A world off kilter 

Ted Geoghegan on casting, design and the supernatural in Brooklyn 45
By Jennie Kermode

Five people. One room. It’s late at night in Brooklyn, just after the end of the Second World War, and friends have gathered to comfort one of their number who has recently lost his wife, who shocks them when he says that he wants their help to hold a séance. Writer/director Ted Geoghegan is a little nervous about his new film, Brooklyn 45, because it’s not stuffed to the gills with supernatural shocks like some horror fans may be hoping; rather, its focus is on the psychological, and on the damage done by a conflict which led people to encounter situations they simply were not prepared for. It went down well at SXSW, however, and as it screened at the Overlook Film Festival, I asked him how he managed to assemble its impressive cast.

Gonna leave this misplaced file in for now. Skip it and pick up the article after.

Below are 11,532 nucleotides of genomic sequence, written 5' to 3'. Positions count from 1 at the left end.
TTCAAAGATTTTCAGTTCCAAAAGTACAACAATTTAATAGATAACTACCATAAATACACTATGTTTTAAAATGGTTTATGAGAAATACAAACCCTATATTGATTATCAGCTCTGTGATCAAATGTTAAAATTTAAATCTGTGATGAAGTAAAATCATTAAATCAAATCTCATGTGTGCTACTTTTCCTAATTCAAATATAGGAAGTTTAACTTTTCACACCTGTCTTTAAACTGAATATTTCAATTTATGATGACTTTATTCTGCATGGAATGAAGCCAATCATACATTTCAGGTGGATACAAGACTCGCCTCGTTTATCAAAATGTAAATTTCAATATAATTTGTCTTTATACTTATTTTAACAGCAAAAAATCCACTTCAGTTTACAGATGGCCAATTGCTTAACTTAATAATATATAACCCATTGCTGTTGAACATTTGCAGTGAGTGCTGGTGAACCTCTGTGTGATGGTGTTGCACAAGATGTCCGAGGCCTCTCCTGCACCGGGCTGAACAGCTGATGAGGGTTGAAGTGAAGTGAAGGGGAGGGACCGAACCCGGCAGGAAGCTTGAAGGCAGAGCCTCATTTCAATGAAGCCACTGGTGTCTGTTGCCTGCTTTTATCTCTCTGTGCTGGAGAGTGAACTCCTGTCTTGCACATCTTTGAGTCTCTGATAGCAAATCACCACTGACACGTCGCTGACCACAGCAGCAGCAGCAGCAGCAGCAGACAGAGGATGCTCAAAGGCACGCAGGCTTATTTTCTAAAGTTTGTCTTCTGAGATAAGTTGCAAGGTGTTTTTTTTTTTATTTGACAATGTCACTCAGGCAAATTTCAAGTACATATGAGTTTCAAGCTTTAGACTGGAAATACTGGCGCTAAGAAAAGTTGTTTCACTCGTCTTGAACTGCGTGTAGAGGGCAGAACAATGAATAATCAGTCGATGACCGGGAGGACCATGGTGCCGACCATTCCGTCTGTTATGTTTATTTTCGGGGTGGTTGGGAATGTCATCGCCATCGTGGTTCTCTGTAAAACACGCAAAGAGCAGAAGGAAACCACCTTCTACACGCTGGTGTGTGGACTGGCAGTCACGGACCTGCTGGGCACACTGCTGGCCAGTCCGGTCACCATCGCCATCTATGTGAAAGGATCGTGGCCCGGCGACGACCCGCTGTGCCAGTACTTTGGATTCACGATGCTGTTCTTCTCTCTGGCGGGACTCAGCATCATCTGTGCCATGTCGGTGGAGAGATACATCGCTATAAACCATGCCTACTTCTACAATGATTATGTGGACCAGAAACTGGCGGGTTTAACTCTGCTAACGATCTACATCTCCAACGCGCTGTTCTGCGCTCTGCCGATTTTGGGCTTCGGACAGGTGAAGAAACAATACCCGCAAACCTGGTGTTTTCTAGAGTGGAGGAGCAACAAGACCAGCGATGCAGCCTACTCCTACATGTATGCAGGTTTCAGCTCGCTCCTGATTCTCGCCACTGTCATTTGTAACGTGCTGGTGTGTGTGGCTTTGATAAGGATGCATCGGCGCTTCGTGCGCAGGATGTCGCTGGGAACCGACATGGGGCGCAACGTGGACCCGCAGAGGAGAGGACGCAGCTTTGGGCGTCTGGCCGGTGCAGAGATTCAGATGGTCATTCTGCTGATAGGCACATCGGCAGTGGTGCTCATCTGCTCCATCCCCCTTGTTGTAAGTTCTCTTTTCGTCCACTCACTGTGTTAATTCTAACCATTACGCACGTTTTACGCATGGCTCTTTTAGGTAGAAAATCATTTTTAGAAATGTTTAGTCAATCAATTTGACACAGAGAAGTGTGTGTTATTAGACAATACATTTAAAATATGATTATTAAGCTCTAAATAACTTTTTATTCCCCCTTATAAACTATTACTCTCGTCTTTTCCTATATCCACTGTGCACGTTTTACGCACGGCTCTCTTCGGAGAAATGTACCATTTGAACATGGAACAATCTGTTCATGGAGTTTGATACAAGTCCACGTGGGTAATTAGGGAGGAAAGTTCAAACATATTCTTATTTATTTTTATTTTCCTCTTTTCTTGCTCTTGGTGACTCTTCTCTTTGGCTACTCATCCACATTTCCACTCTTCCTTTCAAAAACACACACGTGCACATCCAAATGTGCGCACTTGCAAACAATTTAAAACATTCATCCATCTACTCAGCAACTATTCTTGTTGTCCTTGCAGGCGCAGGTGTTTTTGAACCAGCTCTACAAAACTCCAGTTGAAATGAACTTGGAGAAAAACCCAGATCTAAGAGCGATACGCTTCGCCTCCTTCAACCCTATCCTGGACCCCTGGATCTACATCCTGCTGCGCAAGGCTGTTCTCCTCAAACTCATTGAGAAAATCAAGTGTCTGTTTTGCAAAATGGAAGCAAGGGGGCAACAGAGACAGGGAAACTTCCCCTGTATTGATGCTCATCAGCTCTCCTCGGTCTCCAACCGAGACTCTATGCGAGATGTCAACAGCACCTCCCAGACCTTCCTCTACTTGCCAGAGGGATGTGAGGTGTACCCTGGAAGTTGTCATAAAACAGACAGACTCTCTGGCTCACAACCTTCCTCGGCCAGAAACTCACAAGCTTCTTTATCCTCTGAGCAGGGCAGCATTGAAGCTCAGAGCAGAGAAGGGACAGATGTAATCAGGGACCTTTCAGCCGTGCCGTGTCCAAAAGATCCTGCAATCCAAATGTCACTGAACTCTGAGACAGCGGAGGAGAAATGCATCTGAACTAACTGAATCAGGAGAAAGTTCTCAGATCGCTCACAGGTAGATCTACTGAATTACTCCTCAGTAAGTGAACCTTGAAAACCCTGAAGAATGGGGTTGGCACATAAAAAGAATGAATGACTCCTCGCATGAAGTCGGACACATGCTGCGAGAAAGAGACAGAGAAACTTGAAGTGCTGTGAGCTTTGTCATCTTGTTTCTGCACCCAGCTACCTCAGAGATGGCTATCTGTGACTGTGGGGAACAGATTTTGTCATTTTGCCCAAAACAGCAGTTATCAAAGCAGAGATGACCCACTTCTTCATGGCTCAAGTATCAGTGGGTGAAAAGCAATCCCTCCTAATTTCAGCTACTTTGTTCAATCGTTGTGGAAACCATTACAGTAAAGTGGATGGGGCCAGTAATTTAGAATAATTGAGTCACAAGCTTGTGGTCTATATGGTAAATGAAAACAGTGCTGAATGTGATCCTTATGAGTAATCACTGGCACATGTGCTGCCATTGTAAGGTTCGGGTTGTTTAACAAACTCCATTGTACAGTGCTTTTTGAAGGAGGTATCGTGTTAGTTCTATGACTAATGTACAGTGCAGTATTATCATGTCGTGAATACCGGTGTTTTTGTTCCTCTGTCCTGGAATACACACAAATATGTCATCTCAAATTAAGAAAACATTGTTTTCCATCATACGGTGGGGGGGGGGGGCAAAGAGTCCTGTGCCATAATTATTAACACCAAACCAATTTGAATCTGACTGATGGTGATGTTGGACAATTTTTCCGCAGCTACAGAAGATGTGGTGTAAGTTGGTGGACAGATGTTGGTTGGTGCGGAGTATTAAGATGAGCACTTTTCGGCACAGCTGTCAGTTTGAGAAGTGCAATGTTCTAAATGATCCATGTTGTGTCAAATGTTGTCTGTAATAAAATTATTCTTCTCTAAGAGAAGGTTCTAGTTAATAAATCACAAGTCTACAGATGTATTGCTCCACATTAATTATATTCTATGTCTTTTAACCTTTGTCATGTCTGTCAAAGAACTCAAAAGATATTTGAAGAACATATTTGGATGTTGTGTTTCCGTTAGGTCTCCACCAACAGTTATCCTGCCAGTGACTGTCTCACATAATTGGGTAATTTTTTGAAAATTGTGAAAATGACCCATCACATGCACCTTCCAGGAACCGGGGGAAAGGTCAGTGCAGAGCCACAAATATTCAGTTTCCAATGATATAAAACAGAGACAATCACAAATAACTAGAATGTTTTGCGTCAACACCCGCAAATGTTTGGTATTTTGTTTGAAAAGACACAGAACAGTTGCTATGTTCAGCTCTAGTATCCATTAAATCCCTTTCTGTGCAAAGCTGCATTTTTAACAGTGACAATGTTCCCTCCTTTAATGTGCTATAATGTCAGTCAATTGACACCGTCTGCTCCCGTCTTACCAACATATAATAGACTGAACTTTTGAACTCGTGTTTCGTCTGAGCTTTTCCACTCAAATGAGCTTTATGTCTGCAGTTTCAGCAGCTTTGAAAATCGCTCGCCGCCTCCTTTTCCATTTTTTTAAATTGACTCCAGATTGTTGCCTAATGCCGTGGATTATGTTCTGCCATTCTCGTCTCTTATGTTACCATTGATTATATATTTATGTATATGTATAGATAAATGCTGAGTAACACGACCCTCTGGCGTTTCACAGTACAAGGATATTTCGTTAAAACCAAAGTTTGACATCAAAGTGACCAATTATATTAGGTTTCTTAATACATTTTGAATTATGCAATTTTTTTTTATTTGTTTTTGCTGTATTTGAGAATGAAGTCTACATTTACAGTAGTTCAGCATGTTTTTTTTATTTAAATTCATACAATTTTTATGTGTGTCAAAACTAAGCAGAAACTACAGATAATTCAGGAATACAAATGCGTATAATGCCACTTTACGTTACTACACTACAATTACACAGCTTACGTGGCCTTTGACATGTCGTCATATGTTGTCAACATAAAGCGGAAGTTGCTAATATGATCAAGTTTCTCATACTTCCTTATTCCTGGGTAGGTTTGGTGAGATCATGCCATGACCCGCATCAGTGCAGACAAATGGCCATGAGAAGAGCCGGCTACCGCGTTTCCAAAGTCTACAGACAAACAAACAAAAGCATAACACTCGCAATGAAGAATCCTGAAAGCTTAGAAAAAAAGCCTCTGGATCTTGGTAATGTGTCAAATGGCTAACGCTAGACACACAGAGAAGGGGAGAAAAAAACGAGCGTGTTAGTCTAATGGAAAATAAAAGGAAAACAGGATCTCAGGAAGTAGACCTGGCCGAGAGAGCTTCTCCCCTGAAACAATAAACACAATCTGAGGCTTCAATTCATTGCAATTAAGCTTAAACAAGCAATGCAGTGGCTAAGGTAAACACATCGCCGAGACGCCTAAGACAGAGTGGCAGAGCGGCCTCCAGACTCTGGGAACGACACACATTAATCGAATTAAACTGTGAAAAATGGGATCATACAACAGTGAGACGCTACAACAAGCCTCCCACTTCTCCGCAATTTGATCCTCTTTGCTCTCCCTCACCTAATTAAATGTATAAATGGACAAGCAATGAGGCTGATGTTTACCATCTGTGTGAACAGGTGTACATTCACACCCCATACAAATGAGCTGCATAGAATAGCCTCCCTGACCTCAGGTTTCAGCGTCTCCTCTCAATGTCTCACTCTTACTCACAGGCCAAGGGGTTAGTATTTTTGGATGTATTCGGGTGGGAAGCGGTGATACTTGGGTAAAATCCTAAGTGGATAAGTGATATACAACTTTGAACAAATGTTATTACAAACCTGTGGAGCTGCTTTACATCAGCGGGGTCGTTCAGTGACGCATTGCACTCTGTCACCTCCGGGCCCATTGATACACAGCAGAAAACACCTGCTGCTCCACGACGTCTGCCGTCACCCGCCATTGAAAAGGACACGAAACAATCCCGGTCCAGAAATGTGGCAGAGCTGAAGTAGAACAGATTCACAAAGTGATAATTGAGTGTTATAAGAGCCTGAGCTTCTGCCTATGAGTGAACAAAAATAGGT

“I had written the role of Clive for Larry Fessenden,” he begins. “Larry’s one of my oldest friends here in New York, we only live a few blocks apart. He’s one of my one of my favourite carousing and drinking buddies, where we sit around and we bounce ideas off each other all day. I wanted to create another role that I felt Larry could excel in as an actor, because so often he’s given these tiny roles in genre films, he shows up and he gets killed, or he shows up and has one line and walks away – and he’s just such a phenomenal actor…

Read the rest of the interview HERE